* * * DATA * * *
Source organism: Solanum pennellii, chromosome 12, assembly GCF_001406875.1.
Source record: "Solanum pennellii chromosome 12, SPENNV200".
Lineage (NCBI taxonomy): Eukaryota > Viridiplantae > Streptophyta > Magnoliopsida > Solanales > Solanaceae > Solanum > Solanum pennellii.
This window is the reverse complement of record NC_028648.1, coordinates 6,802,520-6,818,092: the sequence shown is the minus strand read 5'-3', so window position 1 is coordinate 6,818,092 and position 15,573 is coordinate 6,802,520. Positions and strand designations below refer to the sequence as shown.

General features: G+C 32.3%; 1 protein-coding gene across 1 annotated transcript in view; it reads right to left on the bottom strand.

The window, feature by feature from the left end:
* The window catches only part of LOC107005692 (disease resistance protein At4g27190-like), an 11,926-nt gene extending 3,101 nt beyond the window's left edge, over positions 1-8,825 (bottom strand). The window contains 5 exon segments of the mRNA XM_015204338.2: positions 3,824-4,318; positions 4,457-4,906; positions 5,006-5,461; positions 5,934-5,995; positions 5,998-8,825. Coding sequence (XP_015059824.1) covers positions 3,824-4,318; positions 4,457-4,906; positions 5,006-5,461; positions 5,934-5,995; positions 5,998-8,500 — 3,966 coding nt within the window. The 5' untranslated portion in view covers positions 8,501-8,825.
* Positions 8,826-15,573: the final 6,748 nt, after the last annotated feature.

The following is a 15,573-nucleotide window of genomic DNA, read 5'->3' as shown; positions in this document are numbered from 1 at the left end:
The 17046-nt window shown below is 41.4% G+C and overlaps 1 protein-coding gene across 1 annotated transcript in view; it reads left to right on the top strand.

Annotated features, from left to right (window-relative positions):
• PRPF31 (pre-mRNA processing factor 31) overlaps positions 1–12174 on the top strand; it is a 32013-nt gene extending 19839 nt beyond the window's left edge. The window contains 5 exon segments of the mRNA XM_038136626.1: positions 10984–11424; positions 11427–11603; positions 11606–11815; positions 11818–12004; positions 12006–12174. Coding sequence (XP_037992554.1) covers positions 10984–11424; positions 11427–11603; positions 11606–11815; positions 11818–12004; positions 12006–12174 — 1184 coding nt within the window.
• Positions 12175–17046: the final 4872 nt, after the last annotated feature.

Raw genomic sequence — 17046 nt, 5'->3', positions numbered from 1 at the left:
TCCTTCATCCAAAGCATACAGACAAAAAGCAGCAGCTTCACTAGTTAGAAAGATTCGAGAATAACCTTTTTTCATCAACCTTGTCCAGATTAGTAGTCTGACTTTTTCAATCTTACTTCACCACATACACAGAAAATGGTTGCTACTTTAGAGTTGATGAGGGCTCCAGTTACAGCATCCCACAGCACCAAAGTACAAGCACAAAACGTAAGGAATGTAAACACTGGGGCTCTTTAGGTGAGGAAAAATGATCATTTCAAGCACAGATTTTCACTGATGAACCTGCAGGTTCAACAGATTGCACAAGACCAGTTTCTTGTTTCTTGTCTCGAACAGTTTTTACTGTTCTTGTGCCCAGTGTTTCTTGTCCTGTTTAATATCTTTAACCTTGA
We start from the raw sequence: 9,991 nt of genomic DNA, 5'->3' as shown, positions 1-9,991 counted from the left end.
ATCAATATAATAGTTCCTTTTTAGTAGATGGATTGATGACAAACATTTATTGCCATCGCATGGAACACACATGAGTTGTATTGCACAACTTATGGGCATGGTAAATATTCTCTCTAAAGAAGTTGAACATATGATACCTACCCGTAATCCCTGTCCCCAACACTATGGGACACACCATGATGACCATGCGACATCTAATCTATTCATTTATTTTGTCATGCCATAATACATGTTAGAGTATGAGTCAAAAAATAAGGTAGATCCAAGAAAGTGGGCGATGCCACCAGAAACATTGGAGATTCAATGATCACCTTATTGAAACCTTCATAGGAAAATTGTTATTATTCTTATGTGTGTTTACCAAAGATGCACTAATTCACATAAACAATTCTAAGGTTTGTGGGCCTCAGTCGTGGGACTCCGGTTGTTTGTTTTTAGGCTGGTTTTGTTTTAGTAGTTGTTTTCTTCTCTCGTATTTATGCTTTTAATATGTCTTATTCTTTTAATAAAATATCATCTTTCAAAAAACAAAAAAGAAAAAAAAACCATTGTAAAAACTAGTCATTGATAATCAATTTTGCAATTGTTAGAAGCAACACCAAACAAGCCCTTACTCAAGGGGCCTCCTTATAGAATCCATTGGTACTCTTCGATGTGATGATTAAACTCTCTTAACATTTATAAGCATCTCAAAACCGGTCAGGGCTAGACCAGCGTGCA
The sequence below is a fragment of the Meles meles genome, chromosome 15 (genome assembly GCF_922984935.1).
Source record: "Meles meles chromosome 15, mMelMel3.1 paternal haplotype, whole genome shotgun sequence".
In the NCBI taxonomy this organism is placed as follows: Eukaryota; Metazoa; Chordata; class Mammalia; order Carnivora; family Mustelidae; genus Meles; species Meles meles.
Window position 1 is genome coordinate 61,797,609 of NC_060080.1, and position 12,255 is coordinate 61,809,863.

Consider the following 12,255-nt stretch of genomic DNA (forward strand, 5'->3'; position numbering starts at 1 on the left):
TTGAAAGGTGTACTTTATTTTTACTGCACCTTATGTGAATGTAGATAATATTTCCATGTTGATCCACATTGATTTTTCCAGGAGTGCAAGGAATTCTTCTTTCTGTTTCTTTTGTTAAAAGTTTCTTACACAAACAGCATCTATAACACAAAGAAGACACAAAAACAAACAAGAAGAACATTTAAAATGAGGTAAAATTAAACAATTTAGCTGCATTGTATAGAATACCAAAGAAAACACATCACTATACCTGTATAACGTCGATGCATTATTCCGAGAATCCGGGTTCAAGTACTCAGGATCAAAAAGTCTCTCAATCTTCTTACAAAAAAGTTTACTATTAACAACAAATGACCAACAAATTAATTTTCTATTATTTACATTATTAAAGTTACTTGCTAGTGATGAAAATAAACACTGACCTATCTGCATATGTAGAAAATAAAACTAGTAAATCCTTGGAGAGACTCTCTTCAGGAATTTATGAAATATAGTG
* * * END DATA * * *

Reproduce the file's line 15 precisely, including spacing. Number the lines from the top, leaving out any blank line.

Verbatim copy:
TCCTTCATCCAAAGCATACAGACAAAAAGCAGCAGCTTCACTAGTTAGAAAGATTCGAGAATAACCTTTTTTCATCAACCTTGTCCAGATTAGTAGTCTGACTTTTTCAATCTTACTTCACCACATACACAGAAAATGGTTGCTACTTTAGAGTTGATGAGGGCTCCAGTTACAGCATCCCACAGCACCAAAGTACAAGCACAAAACGTAAGGAATGTAAACACTGGGGCTCTTTAGGTGAGGAAAAATGATCATTTCAAGCACAGATTTTCACTGATGAACCTGCAGGTTCAACAGATTGCACAAGACCAGTTTCTTGTTTCTTGTCTCGAACAGTTTTTACTGTTCTTGTGCCCAGTGTTTCTTGTCCTGTTTAATATCTTTAACCTTGA